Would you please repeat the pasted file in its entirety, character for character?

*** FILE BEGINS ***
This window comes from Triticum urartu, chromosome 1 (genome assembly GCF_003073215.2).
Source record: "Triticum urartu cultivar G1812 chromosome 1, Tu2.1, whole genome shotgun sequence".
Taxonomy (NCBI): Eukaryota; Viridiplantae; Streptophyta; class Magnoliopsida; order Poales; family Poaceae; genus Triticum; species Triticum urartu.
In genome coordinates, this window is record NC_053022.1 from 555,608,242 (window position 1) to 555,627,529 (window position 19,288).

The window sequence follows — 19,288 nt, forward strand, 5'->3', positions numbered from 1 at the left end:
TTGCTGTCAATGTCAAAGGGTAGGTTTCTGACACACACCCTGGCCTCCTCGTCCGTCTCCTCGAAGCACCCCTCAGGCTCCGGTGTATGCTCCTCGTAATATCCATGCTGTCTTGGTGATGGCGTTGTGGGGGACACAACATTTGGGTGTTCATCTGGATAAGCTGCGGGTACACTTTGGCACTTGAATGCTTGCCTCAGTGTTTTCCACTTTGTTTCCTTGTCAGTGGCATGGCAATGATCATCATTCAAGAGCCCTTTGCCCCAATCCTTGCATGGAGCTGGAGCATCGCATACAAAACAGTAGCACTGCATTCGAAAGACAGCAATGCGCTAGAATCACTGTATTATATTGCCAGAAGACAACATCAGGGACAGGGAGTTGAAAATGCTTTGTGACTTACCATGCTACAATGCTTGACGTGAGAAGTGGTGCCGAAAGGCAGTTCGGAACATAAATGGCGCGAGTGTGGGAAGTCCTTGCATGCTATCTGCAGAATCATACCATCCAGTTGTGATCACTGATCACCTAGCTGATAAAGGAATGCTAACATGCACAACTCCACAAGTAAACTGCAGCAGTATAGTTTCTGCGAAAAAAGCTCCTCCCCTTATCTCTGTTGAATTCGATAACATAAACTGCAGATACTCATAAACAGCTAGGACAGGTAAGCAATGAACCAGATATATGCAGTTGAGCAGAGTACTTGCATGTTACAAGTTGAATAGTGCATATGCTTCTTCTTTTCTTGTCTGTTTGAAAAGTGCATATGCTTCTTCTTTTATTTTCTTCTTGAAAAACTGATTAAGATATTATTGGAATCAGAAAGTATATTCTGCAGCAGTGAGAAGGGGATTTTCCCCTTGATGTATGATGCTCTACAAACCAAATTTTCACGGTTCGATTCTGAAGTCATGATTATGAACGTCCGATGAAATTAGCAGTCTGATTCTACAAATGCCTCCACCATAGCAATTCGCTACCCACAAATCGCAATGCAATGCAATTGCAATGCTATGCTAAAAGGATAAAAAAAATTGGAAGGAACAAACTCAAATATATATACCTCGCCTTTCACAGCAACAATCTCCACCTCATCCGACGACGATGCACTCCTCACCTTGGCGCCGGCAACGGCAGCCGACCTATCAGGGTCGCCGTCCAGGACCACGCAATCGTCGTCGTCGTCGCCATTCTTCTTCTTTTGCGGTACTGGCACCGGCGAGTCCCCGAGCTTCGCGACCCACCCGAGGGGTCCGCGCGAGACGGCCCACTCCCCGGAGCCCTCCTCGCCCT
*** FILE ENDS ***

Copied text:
This window comes from Triticum urartu, chromosome 1 (genome assembly GCF_003073215.2).
Source record: "Triticum urartu cultivar G1812 chromosome 1, Tu2.1, whole genome shotgun sequence".
Taxonomy (NCBI): Eukaryota; Viridiplantae; Streptophyta; class Magnoliopsida; order Poales; family Poaceae; genus Triticum; species Triticum urartu.
In genome coordinates, this window is record NC_053022.1 from 555,608,242 (window position 1) to 555,627,529 (window position 19,288).

The window sequence follows — 19,288 nt, forward strand, 5'->3', positions numbered from 1 at the left end:
TTGCTGTCAATGTCAAAGGGTAGGTTTCTGACACACACCCTGGCCTCCTCGTCCGTCTCCTCGAAGCACCCCTCAGGCTCCGGTGTATGCTCCTCGTAATATCCATGCTGTCTTGGTGATGGCGTTGTGGGGGACACAACATTTGGGTGTTCATCTGGATAAGCTGCGGGTACACTTTGGCACTTGAATGCTTGCCTCAGTGTTTTCCACTTTGTTTCCTTGTCAGTGGCATGGCAATGATCATCATTCAAGAGCCCTTTGCCCCAATCCTTGCATGGAGCTGGAGCATCGCATACAAAACAGTAGCACTGCATTCGAAAGACAGCAATGCGCTAGAATCACTGTATTATATTGCCAGAAGACAACATCAGGGACAGGGAGTTGAAAATGCTTTGTGACTTACCATGCTACAATGCTTGACGTGAGAAGTGGTGCCGAAAGGCAGTTCGGAACATAAATGGCGCGAGTGTGGGAAGTCCTTGCATGCTATCTGCAGAATCATACCATCCAGTTGTGATCACTGATCACCTAGCTGATAAAGGAATGCTAACATGCACAACTCCACAAGTAAACTGCAGCAGTATAGTTTCTGCGAAAAAAGCTCCTCCCCTTATCTCTGTTGAATTCGATAACATAAACTGCAGATACTCATAAACAGCTAGGACAGGTAAGCAATGAACCAGATATATGCAGTTGAGCAGAGTACTTGCATGTTACAAGTTGAATAGTGCATATGCTTCTTCTTTTCTTGTCTGTTTGAAAAGTGCATATGCTTCTTCTTTTATTTTCTTCTTGAAAAACTGATTAAGATATTATTGGAATCAGAAAGTATATTCTGCAGCAGTGAGAAGGGGATTTTCCCCTTGATGTATGATGCTCTACAAACCAAATTTTCACGGTTCGATTCTGAAGTCATGATTATGAACGTCCGATGAAATTAGCAGTCTGATTCTACAAATGCCTCCACCATAGCAATTCGCTACCCACAAATCGCAATGCAATGCAATTGCAATGCTATGCTAAAAGGATAAAAAAAATTGGAAGGAACAAACTCAAATATATATACCTCGCCTTTCACAGCAACAATCTCCACCTCATCCGACGACGATGCACTCCTCACCTTGGCGCCGGCAACGGCAGCCGACCTATCAGGGTCGCCGTCCAGGACCACGCAATCGTCGTCGTCGTCGCCATTCTTCTTCTTTTGCGGTACTGGCACCGGCGAGTCCCCGAGCTTCGCGACCCACCCGAGGGGTCCGCGCGAGACGGCCCACTCCCCGGAGCCCTCCTCGCCCT